(FP) th a shaky cease-fire between Ukrainian forces and Russian-backed rebels appearing to hold, one of Ukrainian President Petro Poroshenko’s most immediate challenges may come from nationalist parties within his own government, and not from his erstwhile opponents in Moscow.
In the coming months, Ukraine’s parliament is expected to vote on legislation to transfer power away from Kiev — a key component of the Minsk II cease-fire agreement brokered by Germany, France, Ukraine, and Russia in February. Under the terms of the accord, Kiev is required to grant more autonomy to eastern Ukraine, many of whose residents seek closer ties to Moscow, while Russia is required to withdraw its military hardware and volunteer fighters. […]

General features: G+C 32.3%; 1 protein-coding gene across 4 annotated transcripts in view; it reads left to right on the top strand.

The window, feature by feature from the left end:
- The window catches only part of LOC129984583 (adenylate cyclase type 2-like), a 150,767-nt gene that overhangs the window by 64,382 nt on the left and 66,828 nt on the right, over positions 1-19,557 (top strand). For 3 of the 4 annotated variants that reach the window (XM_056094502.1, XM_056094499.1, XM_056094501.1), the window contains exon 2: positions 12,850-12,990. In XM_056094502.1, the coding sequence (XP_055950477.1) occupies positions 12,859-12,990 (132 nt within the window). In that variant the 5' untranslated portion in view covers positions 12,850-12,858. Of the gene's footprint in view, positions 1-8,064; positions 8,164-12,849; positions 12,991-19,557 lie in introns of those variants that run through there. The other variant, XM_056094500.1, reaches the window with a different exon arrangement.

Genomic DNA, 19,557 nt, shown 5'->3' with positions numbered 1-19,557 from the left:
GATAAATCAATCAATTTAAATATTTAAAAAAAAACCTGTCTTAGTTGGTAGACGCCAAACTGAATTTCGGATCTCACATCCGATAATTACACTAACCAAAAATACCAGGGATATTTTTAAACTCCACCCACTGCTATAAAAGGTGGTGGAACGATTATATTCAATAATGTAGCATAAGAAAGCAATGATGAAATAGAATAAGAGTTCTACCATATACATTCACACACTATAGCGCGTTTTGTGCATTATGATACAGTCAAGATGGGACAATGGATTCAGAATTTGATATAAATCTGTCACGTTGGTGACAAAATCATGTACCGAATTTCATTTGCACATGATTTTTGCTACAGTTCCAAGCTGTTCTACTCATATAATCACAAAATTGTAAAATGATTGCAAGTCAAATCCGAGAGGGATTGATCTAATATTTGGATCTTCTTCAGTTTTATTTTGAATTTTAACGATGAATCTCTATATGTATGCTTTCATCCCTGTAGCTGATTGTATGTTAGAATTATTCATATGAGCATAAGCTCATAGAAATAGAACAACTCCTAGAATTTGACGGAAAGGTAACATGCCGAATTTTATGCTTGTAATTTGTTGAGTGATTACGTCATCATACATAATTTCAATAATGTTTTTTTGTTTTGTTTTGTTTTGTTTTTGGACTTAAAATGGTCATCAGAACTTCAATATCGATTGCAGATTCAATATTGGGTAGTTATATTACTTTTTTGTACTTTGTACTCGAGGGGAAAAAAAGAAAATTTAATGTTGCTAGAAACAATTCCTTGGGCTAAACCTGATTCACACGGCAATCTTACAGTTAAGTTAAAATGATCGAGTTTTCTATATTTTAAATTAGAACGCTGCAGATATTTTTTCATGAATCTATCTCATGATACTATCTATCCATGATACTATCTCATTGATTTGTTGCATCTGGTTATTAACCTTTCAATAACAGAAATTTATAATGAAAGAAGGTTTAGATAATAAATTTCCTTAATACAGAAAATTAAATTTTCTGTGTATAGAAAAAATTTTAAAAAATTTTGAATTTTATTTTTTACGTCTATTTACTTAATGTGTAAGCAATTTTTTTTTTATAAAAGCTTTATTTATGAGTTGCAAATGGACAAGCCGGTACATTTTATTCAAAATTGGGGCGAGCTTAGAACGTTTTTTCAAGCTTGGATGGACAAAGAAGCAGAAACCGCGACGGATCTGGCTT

“Special status for occupied areas was imposed on Ukraine in Minsk and looks like a reward for Putin. Many Ukrainians see it as appeasement of Putin from the West,” said Olexiy Haran, a professor of comparative politics at Ukraine’s Kyiv-Mohyla Academy.
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